San Francisco Landmarks
It is widely known in San Francisco that Lillie Hitchcock Coit had a strong and enduring affection for firemen. Some people will tell you that her gift to the people of San Francisco is modeled after the nozzle of a firehose. Others, of a more salacious bent, will tell you it commemorates some particular fireman's hose. Pretty stories, but the facts, alas, do not support them.
The art deco tower, constructed of unpainted reinforced concrete, was designed by architects Arthur Brown, Jr. and Henry Howard with murals by twenty-six artists. Brown contributed to the design of many the most prominent buildings in San Francisco including City Hall and the War Memorial Complex.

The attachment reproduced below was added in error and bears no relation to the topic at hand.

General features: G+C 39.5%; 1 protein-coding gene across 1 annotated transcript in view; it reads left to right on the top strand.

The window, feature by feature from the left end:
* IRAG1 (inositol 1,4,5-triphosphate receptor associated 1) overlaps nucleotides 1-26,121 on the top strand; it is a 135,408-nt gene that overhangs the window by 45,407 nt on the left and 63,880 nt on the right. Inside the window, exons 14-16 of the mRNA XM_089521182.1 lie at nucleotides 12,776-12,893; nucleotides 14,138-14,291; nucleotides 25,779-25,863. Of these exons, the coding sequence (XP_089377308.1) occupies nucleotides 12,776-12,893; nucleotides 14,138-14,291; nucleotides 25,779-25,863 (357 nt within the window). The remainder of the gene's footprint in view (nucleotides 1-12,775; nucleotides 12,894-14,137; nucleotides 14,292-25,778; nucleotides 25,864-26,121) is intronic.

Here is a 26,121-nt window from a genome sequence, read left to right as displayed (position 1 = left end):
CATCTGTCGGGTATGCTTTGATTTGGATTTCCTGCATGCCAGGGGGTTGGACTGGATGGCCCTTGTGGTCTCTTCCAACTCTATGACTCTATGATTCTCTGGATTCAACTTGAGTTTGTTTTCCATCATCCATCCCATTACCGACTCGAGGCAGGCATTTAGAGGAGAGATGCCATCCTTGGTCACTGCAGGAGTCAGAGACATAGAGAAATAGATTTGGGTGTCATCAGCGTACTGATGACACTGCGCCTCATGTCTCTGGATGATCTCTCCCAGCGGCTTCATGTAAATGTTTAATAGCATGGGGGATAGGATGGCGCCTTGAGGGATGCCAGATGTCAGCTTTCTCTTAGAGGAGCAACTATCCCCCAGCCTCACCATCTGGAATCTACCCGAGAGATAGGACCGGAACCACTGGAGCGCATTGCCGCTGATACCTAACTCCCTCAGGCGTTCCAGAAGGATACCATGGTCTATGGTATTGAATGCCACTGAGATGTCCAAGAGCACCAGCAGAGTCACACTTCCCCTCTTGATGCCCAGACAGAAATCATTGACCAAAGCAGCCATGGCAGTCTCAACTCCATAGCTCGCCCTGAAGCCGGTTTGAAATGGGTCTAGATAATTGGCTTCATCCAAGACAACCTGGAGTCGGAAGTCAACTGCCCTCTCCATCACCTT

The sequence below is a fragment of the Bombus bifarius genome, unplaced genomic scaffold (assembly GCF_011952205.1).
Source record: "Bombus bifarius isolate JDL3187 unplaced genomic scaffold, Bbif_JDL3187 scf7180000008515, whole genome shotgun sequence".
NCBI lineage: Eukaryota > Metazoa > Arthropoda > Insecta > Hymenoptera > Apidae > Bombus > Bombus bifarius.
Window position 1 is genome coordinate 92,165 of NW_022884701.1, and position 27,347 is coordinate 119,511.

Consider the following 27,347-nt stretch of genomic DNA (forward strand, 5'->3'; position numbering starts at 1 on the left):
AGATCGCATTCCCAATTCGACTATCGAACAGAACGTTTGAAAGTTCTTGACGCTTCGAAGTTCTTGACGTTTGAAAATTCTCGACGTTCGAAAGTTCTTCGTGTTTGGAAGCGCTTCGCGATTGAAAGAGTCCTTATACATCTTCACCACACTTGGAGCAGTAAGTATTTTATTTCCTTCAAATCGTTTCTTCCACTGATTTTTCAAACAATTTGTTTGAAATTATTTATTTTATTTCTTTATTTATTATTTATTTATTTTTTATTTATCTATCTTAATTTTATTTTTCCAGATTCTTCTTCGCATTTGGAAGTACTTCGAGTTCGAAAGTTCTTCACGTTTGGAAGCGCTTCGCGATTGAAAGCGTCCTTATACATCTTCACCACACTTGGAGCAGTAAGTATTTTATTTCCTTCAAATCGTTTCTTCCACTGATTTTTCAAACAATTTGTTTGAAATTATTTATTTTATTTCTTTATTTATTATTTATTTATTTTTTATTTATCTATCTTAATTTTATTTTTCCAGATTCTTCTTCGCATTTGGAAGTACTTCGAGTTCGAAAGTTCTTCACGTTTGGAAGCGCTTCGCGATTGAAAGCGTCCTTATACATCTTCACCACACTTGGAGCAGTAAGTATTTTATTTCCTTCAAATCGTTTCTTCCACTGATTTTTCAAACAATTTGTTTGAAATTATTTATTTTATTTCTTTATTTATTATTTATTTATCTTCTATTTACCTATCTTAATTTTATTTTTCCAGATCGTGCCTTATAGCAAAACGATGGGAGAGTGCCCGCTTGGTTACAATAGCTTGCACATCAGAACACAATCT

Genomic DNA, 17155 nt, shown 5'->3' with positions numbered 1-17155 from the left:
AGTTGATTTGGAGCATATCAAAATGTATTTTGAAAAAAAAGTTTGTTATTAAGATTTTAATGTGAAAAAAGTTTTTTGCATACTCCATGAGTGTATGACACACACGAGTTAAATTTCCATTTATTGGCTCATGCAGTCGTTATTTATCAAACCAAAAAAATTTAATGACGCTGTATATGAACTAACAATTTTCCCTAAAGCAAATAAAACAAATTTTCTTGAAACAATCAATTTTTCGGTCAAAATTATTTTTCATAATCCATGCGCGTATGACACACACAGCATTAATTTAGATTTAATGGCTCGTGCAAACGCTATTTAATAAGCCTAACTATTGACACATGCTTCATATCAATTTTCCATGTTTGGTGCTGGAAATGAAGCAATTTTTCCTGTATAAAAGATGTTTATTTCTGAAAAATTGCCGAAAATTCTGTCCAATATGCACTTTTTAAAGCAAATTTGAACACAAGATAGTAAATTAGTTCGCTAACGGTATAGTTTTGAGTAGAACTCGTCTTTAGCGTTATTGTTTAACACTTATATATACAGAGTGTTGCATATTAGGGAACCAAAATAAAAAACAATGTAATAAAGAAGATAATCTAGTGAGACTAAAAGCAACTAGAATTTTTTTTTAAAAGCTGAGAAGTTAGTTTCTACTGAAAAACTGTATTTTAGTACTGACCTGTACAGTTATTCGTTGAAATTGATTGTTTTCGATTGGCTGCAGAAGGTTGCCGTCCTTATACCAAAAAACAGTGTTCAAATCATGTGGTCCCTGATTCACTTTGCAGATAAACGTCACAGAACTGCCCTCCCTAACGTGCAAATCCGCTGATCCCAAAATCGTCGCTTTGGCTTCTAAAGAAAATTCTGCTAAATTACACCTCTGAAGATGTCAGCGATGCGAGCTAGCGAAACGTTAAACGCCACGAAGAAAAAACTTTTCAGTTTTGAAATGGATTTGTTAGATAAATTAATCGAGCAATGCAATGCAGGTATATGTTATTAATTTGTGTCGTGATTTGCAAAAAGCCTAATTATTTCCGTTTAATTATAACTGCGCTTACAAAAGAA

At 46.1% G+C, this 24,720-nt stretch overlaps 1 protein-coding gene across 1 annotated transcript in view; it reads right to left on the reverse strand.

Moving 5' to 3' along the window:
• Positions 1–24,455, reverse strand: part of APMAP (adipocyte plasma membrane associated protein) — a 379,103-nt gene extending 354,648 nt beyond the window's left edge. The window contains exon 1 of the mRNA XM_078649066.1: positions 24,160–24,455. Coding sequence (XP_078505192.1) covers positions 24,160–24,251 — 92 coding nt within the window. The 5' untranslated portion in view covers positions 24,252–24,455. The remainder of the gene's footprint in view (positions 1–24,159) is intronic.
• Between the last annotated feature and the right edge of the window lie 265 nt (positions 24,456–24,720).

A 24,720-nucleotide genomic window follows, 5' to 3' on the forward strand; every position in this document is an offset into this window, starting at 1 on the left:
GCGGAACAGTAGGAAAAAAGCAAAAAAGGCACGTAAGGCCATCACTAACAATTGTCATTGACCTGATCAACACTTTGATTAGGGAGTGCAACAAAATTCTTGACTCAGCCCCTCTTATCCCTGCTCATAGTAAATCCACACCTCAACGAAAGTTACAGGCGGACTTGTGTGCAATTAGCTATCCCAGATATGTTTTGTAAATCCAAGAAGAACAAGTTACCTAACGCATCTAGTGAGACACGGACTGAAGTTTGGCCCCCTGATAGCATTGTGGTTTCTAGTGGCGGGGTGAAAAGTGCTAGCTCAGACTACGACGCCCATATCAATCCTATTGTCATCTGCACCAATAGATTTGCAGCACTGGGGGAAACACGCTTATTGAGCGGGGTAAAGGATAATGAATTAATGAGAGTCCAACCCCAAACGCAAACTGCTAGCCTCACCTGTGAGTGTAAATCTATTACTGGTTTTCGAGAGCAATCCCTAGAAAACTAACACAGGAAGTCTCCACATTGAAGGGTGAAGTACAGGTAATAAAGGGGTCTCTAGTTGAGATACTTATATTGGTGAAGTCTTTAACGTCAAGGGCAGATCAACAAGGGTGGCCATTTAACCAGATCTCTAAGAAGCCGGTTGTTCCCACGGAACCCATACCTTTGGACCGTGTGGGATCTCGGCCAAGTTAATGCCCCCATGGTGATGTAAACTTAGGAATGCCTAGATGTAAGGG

This 210 foot monument was built in 1933 with monies bequeathed by Lillie Hitchcock Coit to beautify The City she loved. Frescoes were painted in the interior of the newly built structure by local artists funded through the United States Government's Public Works of Art Project.
This plaque is placed by the Recreation and Park Commission October 8, 1983 to mark Coit Tower's 50th Anniversary and its designation as an historic landmark.
Telegraph Hill is a San Francisco Historic District and a California Landmark.